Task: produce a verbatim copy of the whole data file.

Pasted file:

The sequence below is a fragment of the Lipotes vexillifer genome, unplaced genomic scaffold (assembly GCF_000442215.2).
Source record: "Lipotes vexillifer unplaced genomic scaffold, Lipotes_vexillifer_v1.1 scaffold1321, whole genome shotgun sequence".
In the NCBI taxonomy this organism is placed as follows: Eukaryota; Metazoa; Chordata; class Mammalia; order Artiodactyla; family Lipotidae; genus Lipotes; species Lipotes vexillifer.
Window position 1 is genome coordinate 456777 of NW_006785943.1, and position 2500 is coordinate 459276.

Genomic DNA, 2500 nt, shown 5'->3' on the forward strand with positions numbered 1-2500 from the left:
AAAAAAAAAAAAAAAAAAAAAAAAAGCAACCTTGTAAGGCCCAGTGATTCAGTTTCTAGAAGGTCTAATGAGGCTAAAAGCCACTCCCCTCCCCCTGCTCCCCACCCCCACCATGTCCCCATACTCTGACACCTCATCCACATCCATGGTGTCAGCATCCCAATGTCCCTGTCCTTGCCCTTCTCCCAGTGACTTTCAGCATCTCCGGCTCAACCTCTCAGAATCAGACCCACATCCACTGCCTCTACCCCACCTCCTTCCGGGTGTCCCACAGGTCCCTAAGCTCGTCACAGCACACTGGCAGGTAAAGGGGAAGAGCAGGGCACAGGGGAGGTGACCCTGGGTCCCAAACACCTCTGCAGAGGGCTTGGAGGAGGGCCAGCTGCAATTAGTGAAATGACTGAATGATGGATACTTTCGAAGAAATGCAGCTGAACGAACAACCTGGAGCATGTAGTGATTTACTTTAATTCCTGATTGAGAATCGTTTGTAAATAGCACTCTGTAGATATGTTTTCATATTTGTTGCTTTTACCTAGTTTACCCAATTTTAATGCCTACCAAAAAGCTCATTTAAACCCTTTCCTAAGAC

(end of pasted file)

The sequence below is a fragment of the Lipotes vexillifer genome, unplaced genomic scaffold (assembly GCF_000442215.2).
Source record: "Lipotes vexillifer unplaced genomic scaffold, Lipotes_vexillifer_v1.1 scaffold1321, whole genome shotgun sequence".
In the NCBI taxonomy this organism is placed as follows: Eukaryota; Metazoa; Chordata; class Mammalia; order Artiodactyla; family Lipotidae; genus Lipotes; species Lipotes vexillifer.
Window position 1 is genome coordinate 456777 of NW_006785943.1, and position 2500 is coordinate 459276.

Genomic DNA, 2500 nt, shown 5'->3' on the forward strand with positions numbered 1-2500 from the left:
AAAAAAAAAAAAAAAAAAAAAAAAAGCAACCTTGTAAGGCCCAGTGATTCAGTTTCTAGAAGGTCTAATGAGGCTAAAAGCCACTCCCCTCCCCCTGCTCCCCACCCCCACCATGTCCCCATACTCTGACACCTCATCCACATCCATGGTGTCAGCATCCCAATGTCCCTGTCCTTGCCCTTCTCCCAGTGACTTTCAGCATCTCCGGCTCAACCTCTCAGAATCAGACCCACATCCACTGCCTCTACCCCACCTCCTTCCGGGTGTCCCACAGGTCCCTAAGCTCGTCACAGCACACTGGCAGGTAAAGGGGAAGAGCAGGGCACAGGGGAGGTGACCCTGGGTCCCAAACACCTCTGCAGAGGGCTTGGAGGAGGGCCAGCTGCAATTAGTGAAATGACTGAATGATGGATACTTTCGAAGAAATGCAGCTGAACGAACAACCTGGAGCATGTAGTGATTTACTTTAATTCCTGATTGAGAATCGTTTGTAAATAGCACTCTGTAGATATGTTTTCATATTTGTTGCTTTTACCTAGTTTACCCAATTTTAATGCCTACCAAAAAGCTCATTTAAACCCTTTCCTAAGAC